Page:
A Change In The Wind For Google?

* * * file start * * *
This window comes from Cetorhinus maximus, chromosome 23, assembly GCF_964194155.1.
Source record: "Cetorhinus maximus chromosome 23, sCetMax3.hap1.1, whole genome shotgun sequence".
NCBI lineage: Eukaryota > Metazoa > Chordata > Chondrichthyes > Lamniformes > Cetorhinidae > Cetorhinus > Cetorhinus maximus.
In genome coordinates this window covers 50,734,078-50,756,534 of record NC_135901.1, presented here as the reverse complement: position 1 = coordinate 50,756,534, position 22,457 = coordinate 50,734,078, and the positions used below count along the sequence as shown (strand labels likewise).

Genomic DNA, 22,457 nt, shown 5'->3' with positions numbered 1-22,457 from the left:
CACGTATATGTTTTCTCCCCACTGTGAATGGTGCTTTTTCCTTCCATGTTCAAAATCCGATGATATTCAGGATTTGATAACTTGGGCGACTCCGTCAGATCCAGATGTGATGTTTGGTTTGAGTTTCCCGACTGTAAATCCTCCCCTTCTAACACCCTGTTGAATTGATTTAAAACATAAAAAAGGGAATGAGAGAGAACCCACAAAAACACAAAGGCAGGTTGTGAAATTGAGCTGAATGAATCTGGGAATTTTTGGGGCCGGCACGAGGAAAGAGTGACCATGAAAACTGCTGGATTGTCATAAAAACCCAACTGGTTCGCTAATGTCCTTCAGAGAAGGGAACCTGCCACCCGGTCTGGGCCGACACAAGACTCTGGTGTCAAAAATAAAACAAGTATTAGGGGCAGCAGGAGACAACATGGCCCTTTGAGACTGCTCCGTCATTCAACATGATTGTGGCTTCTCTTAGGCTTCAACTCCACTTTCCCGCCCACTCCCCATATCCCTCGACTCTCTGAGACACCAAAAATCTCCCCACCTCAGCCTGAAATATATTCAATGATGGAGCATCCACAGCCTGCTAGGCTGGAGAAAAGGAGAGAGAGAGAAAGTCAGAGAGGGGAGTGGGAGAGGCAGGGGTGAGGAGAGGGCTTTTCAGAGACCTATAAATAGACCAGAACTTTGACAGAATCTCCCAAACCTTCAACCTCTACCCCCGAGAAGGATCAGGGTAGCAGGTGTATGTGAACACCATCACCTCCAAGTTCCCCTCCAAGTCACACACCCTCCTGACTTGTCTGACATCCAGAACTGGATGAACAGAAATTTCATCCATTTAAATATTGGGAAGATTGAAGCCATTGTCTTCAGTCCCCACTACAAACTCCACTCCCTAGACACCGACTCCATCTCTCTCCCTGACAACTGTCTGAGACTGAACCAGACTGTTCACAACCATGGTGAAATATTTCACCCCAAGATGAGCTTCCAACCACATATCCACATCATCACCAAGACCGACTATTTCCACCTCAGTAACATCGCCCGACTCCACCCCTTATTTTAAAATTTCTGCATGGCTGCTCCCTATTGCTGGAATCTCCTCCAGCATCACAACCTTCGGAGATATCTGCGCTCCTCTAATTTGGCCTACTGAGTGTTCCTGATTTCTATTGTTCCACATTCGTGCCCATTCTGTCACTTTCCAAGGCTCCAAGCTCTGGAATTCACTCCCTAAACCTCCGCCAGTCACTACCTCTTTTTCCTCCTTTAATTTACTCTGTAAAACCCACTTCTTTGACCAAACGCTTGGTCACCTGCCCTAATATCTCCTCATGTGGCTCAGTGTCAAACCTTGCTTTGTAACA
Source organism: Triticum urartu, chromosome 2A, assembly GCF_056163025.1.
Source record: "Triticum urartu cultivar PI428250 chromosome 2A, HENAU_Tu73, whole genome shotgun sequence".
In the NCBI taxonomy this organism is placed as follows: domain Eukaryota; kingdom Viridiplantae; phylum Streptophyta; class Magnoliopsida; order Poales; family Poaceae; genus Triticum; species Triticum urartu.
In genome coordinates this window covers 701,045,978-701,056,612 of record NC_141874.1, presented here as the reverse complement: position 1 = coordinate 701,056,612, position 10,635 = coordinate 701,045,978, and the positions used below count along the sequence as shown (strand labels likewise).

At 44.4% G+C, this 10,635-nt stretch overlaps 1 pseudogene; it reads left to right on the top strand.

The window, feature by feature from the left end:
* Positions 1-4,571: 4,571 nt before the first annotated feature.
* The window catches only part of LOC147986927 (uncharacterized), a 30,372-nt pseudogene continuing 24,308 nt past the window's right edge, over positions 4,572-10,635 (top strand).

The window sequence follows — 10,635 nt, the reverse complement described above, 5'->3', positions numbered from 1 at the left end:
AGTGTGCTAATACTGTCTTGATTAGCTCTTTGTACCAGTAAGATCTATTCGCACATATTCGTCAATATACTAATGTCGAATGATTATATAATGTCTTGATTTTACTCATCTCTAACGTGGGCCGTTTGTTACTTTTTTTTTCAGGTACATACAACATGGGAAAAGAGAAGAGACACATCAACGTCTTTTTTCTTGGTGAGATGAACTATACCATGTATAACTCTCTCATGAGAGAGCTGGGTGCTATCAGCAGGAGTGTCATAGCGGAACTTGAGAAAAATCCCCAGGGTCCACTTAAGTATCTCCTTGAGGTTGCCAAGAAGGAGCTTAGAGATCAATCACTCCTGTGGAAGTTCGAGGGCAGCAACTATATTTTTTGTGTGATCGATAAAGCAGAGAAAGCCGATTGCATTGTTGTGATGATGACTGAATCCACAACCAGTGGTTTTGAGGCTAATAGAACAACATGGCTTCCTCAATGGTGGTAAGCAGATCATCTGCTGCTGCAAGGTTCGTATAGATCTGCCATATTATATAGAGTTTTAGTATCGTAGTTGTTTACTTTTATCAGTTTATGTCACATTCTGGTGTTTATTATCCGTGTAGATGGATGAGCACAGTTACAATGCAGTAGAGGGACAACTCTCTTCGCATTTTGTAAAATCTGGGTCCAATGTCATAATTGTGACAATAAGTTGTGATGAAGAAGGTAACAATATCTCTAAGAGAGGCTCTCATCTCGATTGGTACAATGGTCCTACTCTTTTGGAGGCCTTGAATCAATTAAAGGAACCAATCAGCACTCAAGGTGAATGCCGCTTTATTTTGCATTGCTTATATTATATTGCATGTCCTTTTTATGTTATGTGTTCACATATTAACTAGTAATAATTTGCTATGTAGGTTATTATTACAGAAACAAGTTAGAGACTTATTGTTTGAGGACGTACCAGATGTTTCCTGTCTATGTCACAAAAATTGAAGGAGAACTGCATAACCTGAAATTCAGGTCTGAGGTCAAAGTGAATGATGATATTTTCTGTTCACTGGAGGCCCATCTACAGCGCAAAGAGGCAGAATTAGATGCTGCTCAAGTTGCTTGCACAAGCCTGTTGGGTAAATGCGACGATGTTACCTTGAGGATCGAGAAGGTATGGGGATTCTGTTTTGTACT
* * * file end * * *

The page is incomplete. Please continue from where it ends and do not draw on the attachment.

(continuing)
Google might not fare so well in the recent appeal before the US Court of Appeals for the Fourth Circuit brought by Rosetta Stone, the internationally-known language learning company. In Rosetta Stone Ltd. v. Google Inc., the Fourth Circuit considered a host of IP issues raised by the language learning company involving Google's sale of Rosetta Stone's trademarks as keywords. This case is made all the more interesting by the district court's unusual and (in the authors' view) misguided interpretation of the trademark and dilution laws. (In full disclosure, the authors represented more than a dozen major brand owners, among them Coach, The Professional Golfers' Association of America, and Rolls Royce, as amici curiae who urged reversal of the lower court's opinion on the issues of trademark functionality and dilution.) Rosetta Stone initially brought suit against Google for selling its trademarks as keywords, including keywords to trigger paid advertisements (then known as "Sponsored Listings"). A panel comprised of Chief Judge William Traxler, Jr., Judge Clyde Hamilton, and Judge Barbara Keenan heard oral argument on September 22, 2011. On summary judgment, the district court had ruled in favor of Google on all counts. But this ruling might well be overturned on appeal. The difficulty, from Google's perspective, is that the district judge misapplied the law in some instances and went out on a limb in others, deciding issues in a novel and unsupported way. And this was not lost on the panel. Case in point: Judge Keenan, a recent Obama appointee, brought a fresh approach to the argument. She engaged Google's counsel in a lively discussion, noting "a lot of errors of law" in the lower court's opinion. Judge Keenan challenged Google's counsel to admit that "the trial court did go off the rails" in interpreting issues such as the dilution laws and functionality defense. She queried whether it was Google's position that the trial court's errors "don't make any difference because the evidence isn't there." Google's counsel responded that there was "ample . . . lack of evidence in the record to affirm the trial court's decision granting Google summary judgment." One of the trial court's "legal errors" Judge Keenan emphasized was its holding that Google was shielded from liability for infringement by the functionality doctrine. The functionality doctrine — which typically is applied only to trade dress or nontraditional trademarks (i.e. sound, taste, color) — is a challenge to the ability of a useful or "functional" aspect of the trade dress or product feature of the trademark owner's product to serve as a trademark. Consequently, marks deemed to be "functional" are not entitled to any trademark protection. The lower court, however, analyzed whether Google's use of Rosetta Stone's word marks allowed Google's search engine to function more efficiently. Finding that it did so, the trial court held that the functionality doctrine barred a finding of trademark infringement against Google. The application of the functionality doctrine to word marks and the focus on the defendant's use of the marks represent major deviations from the traditional functionality analysis. Other panel members, while less focused perhaps on the trial court's errors, also seemed to find fault with Google's conduct for practical reasons, and thus could be inclined to rule against the search engine king. Judge Hamilton, for example, repeatedly asked Google's counsel why her client re-posted Sponsored Listings for alleged counterfeiters after Rosetta Stone asked that they be removed. Google has a strong record in intellectual property cases. Based on docket research for trademark cases since September 2008, it has been sued in this country for trademark infringement at least 19 times, has mounted successful defenses on approximately eight occasions, and has resolved another six cases informally. The remaining cases are still pending. Google, therefore, has yet to be on the losing end of one of these disputes but that may soon be changing. The average time from argument to decision in the Fourth Circuit is eight to nine months. Although it is impossible to predict how the Fourth Circuit will rule, the pointed questions from the panel may suggest how the wind will blow on this one long before then. – Roberta Horton and Tricia Cross

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